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The Daily Word of Righteousness
The Sons of the Kingdom, #12
And they rose up early on the morrow, and offered burnt offerings, and brought peace offerings; and the people sat down to eat and to drink, and rose up to play. (Exodus 32:6)
Aaron and the golden calf. Moses went up on the mountain to talk to God. Aaron stayed in the camp and talked with the people. The inevitable took place: Aaron sinned by trying to please the people.
Aaron was a tare on this occasion. He was not hearing from God. When Moses confronted him he would not confess his sin.
And I said unto them, Whosoever hath any gold, let them break it off. So they gave it me: then I cast it into the fire, and there came out this calf. (Exodus 32:24)
But Aaron had made the calf. His excuse was a lie.
Aaron did not understand the ways of the Lord. He feared the people. This may not seem like a great sin but it nearly resulted in the destruction of all the Israelites. What we understand to be great wickedness may not be what God considers to be great wickedness, and the reverse may be true. God is looking for people who will listen to him instead of doing what is expedient or what pleases the people. These are the righteous in God's sight.
Korah. Korah was a wicked man—so much so God buried him and his followers alive. Korah's followers were nobles of Israel.
Now Korah, the son of Izhar, the son of Kohath, the son of Levi, and Dathan and Abiram, the sons of Eliab, and on, the son of Peleth, sons of Reuben, took men: And they rose up before Moses, with certain of the children of Israel, two hundred and fifty princes of the assembly, famous in the congregation, men of renown: (Numbers 16:1,2)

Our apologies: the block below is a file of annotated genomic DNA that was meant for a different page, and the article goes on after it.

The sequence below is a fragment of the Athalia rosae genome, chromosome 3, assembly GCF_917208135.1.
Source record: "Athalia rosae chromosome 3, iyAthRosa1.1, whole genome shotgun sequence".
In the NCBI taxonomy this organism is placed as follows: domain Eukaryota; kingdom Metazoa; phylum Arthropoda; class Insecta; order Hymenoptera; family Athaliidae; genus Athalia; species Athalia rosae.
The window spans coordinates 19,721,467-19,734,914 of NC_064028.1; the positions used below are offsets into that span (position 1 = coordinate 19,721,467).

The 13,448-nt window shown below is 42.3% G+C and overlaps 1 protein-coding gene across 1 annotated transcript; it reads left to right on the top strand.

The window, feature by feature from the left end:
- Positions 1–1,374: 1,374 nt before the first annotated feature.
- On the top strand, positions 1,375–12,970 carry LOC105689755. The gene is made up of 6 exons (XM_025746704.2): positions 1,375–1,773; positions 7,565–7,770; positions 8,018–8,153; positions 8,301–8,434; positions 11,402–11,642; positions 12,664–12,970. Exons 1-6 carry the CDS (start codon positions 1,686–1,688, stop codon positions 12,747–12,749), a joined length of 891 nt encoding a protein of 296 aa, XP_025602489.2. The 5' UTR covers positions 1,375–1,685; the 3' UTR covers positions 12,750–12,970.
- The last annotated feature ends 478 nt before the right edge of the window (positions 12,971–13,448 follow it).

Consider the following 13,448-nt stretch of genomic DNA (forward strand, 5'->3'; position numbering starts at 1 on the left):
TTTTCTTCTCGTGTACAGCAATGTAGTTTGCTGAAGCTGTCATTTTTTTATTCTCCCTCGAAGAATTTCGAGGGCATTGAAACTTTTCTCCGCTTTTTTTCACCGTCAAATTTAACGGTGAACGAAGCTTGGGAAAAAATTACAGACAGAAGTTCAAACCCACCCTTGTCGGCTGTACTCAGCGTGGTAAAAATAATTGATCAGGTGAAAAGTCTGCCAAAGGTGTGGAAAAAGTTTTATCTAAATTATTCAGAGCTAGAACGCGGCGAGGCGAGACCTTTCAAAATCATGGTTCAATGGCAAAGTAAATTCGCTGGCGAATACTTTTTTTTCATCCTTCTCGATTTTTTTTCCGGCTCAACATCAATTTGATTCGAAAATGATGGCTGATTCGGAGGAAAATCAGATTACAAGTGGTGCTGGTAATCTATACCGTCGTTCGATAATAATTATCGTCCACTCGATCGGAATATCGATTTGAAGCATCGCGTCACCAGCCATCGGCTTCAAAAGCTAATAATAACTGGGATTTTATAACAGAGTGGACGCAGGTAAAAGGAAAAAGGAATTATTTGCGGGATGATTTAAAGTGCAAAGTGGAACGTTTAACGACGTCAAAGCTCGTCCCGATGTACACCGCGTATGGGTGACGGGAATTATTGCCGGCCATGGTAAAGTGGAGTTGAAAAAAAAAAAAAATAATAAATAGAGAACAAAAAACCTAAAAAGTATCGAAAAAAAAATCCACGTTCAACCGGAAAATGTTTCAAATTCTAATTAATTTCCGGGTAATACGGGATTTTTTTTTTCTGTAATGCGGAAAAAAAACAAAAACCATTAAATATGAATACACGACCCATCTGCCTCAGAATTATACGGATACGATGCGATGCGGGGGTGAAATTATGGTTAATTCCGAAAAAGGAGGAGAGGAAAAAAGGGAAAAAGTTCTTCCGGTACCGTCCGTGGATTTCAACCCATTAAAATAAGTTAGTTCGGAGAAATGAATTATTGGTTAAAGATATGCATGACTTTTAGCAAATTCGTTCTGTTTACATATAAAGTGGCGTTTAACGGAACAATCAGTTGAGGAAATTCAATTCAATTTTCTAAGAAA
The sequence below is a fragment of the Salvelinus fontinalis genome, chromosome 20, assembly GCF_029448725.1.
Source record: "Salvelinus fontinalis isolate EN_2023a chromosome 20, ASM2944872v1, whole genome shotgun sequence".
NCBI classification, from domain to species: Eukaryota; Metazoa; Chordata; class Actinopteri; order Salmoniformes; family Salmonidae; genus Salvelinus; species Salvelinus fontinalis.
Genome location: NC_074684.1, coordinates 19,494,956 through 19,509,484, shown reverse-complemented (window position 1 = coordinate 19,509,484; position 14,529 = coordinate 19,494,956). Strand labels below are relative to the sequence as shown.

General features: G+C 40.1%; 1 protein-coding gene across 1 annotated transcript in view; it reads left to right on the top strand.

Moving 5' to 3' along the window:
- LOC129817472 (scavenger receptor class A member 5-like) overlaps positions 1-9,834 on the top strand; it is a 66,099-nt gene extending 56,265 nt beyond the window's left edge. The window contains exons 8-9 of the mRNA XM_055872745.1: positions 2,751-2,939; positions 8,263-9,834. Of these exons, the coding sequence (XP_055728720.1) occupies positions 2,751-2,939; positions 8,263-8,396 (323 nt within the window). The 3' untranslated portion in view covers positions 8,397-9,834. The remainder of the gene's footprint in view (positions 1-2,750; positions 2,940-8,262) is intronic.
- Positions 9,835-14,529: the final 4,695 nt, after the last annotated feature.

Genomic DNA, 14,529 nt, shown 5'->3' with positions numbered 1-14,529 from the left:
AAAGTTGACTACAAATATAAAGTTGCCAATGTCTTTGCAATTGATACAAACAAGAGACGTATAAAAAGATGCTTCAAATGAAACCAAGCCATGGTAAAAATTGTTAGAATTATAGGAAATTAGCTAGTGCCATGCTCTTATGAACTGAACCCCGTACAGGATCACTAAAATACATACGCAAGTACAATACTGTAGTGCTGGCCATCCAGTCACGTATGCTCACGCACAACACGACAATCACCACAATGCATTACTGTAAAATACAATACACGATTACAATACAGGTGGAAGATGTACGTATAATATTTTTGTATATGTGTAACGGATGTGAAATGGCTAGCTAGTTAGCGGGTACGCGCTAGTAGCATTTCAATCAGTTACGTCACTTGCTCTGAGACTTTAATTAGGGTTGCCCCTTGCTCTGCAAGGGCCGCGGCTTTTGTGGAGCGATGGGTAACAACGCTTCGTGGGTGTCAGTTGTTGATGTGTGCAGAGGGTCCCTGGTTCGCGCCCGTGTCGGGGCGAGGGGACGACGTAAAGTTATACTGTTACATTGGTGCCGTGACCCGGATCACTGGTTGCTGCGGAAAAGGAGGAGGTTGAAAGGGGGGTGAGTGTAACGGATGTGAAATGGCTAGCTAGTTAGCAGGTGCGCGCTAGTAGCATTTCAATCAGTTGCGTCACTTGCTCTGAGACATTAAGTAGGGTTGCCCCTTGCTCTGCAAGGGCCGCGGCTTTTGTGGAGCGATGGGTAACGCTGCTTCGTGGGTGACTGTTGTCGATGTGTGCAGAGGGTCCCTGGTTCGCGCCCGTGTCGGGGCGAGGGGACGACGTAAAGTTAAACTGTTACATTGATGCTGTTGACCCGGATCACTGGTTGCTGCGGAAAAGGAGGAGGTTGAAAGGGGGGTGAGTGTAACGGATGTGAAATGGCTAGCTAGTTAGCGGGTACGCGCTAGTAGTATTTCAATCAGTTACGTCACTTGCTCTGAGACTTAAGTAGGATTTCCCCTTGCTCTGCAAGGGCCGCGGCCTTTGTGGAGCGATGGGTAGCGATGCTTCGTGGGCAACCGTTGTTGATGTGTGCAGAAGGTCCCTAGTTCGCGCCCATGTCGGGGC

Korah was a Kohathite Levite, qualified to carry the Ark of the Covenant on the march. Yet he exemplifies the tare, the truly wicked individual.
Korah did not hear from the Lord. Korah never repented of his rebellion. Korah was without understanding of God and His ways. Korah was proud and arrogant, seeking for preeminence, as we can tell from his remarks to Moses and Aaron.
And they gathered themselves together against Moses and against Aaron, and said unto them, Ye take too much upon you, seeing all the congregation are holy, every one of them, and the Lord is among them: wherefore then lift ye up yourselves above the congregation of the Lord? (Numbers 16:3)
Notice that Korah was completely without any understanding of God and His ways. This is always true of this type of individual. He knew of the Presence of God with Moses in the court of Pharaoh, crossing the Red Sea, visiting with God on the holy mountain. Did Korah have no brains at all? Was he trying to fight against God?
Did Korah really believe God would agree with him that Moses and Aaron needed to be chastised for taking too much upon themselves?
The amazing thing is that two hundred fifty famous leaders of Israel were persuaded to join Korah. No doubt this rebellion had been brewing for a long time and finally came to a head.
To be continued.